Windows 8 touch ultrabooks see price cuts at Microsoft Store

Touch ultrabooks are coming down from their rarefied pricing tiers at the Micorosft Store.

The Acer Aspire S7 has received high marks from CNET Reviews -- with a lofty price tag to match. But its price recently dropped more than $300 at the Microsoft Store.
The Acer Aspire S7 has received high marks from CNET Reviews -- with a lofty price tag to match. But its price recently dropped more than $300 at the Microsoft Store. Microsoft

Touch ultrabooks are seeing decent price cuts at the Microsoft Store, making these expensive models a bit more affordable.

Touch-screen laptops are generally priced significantly higher than non-touch models, as the screens have been expensive to procure.

The well-received Acer Aspire S7 has seen one of the steepest discounts, falling to $1,299 from $1,649.

The S7 features a 256GB solid-state drive, a 13.3-inch 1,920x1,080 resolution display, and a 1.9GHz Intel Core i7-3517U processor.

Next up, Sony's Vaio T Series 13 has been reduced to $999 from $1,299. That 13.3-inch touch model packs a 256GB solid-state drive, 8GB of memory, and a 2GHz Core i7-3537U processor.

And the lower-end Vaio T Series (SVT13136CYS) model has been cut to $799 from $899.

Hewlett-Packard's Pavilion TouchSmart Sleekbook (15-b154nr) is now $599, reduced from $699.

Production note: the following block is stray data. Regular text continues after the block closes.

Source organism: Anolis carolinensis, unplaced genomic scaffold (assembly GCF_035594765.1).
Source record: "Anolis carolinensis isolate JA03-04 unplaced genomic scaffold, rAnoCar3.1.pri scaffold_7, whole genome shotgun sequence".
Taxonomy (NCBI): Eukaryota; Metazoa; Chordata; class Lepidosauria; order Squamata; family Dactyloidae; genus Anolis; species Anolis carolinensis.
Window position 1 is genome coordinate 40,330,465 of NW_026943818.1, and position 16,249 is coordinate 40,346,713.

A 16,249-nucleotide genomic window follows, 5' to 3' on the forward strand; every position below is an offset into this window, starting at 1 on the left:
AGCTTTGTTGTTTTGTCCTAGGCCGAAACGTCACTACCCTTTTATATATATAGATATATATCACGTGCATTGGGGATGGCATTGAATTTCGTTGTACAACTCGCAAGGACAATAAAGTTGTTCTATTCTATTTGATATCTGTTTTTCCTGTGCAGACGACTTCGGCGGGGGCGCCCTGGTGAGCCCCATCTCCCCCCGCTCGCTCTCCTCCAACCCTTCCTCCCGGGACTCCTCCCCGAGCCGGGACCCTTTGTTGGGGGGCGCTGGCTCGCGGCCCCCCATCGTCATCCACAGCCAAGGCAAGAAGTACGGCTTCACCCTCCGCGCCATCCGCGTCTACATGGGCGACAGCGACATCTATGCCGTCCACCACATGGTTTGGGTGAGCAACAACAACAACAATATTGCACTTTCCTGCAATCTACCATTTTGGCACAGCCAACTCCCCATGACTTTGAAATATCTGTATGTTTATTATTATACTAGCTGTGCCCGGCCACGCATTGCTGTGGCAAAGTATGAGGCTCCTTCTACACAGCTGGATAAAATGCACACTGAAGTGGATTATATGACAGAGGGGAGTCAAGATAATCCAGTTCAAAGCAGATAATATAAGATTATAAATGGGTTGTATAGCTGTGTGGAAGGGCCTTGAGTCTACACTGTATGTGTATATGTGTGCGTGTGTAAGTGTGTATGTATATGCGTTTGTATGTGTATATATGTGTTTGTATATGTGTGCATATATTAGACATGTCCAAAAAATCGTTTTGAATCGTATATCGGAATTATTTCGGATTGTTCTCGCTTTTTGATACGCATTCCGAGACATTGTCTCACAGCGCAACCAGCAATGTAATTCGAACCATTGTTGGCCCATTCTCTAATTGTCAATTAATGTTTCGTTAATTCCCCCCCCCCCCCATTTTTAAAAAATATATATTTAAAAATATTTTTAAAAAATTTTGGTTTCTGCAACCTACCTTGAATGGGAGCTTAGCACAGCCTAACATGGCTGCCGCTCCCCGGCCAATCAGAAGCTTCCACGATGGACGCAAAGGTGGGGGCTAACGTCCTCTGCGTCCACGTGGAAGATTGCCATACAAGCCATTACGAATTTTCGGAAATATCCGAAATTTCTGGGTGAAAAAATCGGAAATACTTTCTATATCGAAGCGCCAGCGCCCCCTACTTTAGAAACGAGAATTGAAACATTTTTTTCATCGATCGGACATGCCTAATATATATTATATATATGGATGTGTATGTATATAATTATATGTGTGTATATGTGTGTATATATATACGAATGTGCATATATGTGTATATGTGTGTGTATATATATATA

HP's Spectre XT TouchSmart (15-4011nr) ultrabook has also seen a modest cut to $1,249 from $1,349. (See CNET's Spectre XT TouchSmart review .)

The Spectre XT boasts a 1,920x1,080 resolution 15.6-inch touch display, 8GB of memory, and a 1.9GHz Core i7-3517U chip.

The Microsoft Store has also been reducing prices on tablets with some now priced as low as $399.

HP's 15.6-inch Spectre XT TouchSmart is now $1,249.
HP's 15.6-inch Spectre XT TouchSmart is now $1,249. Hewlett-Packard
About the author

Brooke Crothers writes about mobile computer systems, including laptops, tablets, smartphones: how they define the computing experience and the hardware that makes them tick. He has served as an editor at large at CNET News and a contributing reporter to The New York Times' Bits and Technology sections. His interest in things small began when living in Tokyo in a very small apartment for a very long time.

 

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